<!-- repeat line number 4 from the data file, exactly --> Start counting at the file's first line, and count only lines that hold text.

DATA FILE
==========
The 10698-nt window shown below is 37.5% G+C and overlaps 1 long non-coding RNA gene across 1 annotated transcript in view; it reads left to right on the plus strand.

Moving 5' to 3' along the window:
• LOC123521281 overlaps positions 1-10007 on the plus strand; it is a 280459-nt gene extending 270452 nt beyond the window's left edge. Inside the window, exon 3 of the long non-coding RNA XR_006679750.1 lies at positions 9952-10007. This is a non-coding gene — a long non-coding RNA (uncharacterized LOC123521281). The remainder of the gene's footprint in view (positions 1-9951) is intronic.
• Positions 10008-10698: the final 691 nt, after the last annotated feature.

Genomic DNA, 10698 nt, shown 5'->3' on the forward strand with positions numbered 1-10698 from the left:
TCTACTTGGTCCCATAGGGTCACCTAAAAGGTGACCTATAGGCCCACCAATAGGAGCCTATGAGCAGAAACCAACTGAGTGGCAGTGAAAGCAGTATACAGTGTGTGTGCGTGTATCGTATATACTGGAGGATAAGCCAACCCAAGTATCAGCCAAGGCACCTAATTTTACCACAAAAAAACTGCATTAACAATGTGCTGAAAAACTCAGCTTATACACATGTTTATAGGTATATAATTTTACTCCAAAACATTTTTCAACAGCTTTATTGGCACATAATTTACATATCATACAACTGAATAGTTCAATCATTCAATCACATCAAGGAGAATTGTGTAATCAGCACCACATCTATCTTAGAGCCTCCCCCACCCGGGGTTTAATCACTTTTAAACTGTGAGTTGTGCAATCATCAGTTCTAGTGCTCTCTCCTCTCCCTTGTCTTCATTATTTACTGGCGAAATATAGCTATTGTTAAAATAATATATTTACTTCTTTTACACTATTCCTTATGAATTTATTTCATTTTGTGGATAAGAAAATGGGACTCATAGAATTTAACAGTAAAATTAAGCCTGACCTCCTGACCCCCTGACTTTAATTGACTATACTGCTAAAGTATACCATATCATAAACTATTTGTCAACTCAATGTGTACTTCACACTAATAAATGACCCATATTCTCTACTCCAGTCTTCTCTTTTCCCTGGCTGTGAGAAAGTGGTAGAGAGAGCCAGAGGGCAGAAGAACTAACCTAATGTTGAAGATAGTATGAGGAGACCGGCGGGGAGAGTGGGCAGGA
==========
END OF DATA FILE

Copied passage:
• Positions 10008-10698: the final 691 nt, after the last annotated feature.